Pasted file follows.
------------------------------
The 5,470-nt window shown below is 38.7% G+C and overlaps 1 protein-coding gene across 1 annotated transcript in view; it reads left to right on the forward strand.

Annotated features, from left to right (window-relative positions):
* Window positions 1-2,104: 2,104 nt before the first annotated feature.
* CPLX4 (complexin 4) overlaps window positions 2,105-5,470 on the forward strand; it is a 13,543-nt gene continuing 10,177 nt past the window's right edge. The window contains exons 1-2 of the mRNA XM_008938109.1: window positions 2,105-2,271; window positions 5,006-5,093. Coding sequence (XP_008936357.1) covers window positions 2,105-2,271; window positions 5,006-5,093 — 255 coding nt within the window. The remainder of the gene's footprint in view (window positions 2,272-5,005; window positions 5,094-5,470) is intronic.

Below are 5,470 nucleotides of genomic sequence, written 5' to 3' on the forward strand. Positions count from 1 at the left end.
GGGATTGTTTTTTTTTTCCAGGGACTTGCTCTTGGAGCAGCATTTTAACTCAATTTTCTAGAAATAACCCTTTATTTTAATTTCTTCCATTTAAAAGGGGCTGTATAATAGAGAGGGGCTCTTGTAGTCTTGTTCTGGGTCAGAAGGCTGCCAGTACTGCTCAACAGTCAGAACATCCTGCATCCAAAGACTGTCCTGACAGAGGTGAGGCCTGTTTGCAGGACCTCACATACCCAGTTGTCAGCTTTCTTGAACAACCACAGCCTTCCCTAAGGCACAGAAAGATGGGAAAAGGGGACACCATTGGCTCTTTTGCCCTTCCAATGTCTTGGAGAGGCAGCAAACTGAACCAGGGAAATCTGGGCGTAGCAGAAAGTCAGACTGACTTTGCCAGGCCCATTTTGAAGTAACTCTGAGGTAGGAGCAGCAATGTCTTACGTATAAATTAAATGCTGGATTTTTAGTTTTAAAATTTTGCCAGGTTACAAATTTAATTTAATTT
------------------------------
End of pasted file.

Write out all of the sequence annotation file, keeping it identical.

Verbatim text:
The 5,470-nt window shown below is 38.7% G+C and overlaps 1 protein-coding gene across 1 annotated transcript in view; it reads left to right on the forward strand.

Annotated features, from left to right (window-relative positions):
* Window positions 1-2,104: 2,104 nt before the first annotated feature.
* CPLX4 (complexin 4) overlaps window positions 2,105-5,470 on the forward strand; it is a 13,543-nt gene continuing 10,177 nt past the window's right edge. The window contains exons 1-2 of the mRNA XM_008938109.1: window positions 2,105-2,271; window positions 5,006-5,093. Coding sequence (XP_008936357.1) covers window positions 2,105-2,271; window positions 5,006-5,093 — 255 coding nt within the window. The remainder of the gene's footprint in view (window positions 2,272-5,005; window positions 5,094-5,470) is intronic.

Below are 5,470 nucleotides of genomic sequence, written 5' to 3' on the forward strand. Positions count from 1 at the left end.
GGGATTGTTTTTTTTTTCCAGGGACTTGCTCTTGGAGCAGCATTTTAACTCAATTTTCTAGAAATAACCCTTTATTTTAATTTCTTCCATTTAAAAGGGGCTGTATAATAGAGAGGGGCTCTTGTAGTCTTGTTCTGGGTCAGAAGGCTGCCAGTACTGCTCAACAGTCAGAACATCCTGCATCCAAAGACTGTCCTGACAGAGGTGAGGCCTGTTTGCAGGACCTCACATACCCAGTTGTCAGCTTTCTTGAACAACCACAGCCTTCCCTAAGGCACAGAAAGATGGGAAAAGGGGACACCATTGGCTCTTTTGCCCTTCCAATGTCTTGGAGAGGCAGCAAACTGAACCAGGGAAATCTGGGCGTAGCAGAAAGTCAGACTGACTTTGCCAGGCCCATTTTGAAGTAACTCTGAGGTAGGAGCAGCAATGTCTTACGTATAAATTAAATGCTGGATTTTTAGTTTTAAAATTTTGCCAGGTTACAAATTTAATTTAATTT